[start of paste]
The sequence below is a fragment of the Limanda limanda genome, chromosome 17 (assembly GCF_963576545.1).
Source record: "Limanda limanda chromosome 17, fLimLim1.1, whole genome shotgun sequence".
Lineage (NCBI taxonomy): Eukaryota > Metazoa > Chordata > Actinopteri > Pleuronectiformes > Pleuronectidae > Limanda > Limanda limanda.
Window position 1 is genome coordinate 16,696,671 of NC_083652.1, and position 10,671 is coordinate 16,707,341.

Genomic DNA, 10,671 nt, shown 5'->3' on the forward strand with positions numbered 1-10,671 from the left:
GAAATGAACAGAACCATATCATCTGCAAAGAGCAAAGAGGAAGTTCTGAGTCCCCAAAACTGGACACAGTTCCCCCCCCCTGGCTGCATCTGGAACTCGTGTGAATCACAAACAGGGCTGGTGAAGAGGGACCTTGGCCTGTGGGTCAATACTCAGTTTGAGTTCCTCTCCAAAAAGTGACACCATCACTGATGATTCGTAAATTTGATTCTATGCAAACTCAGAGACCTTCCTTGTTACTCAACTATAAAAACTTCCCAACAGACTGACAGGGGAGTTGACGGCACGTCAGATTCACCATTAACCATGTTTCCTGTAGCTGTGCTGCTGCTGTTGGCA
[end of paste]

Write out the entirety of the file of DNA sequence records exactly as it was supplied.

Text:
The sequence below is a fragment of the Limanda limanda genome, chromosome 17 (assembly GCF_963576545.1).
Source record: "Limanda limanda chromosome 17, fLimLim1.1, whole genome shotgun sequence".
Lineage (NCBI taxonomy): Eukaryota > Metazoa > Chordata > Actinopteri > Pleuronectiformes > Pleuronectidae > Limanda > Limanda limanda.
Window position 1 is genome coordinate 16,696,671 of NC_083652.1, and position 10,671 is coordinate 16,707,341.

Genomic DNA, 10,671 nt, shown 5'->3' on the forward strand with positions numbered 1-10,671 from the left:
GAAATGAACAGAACCATATCATCTGCAAAGAGCAAAGAGGAAGTTCTGAGTCCCCAAAACTGGACACAGTTCCCCCCCCCTGGCTGCATCTGGAACTCGTGTGAATCACAAACAGGGCTGGTGAAGAGGGACCTTGGCCTGTGGGTCAATACTCAGTTTGAGTTCCTCTCCAAAAAGTGACACCATCACTGATGATTCGTAAATTTGATTCTATGCAAACTCAGAGACCTTCCTTGTTACTCAACTATAAAAACTTCCCAACAGACTGACAGGGGAGTTGACGGCACGTCAGATTCACCATTAACCATGTTTCCTGTAGCTGTGCTGCTGCTGTTGGCA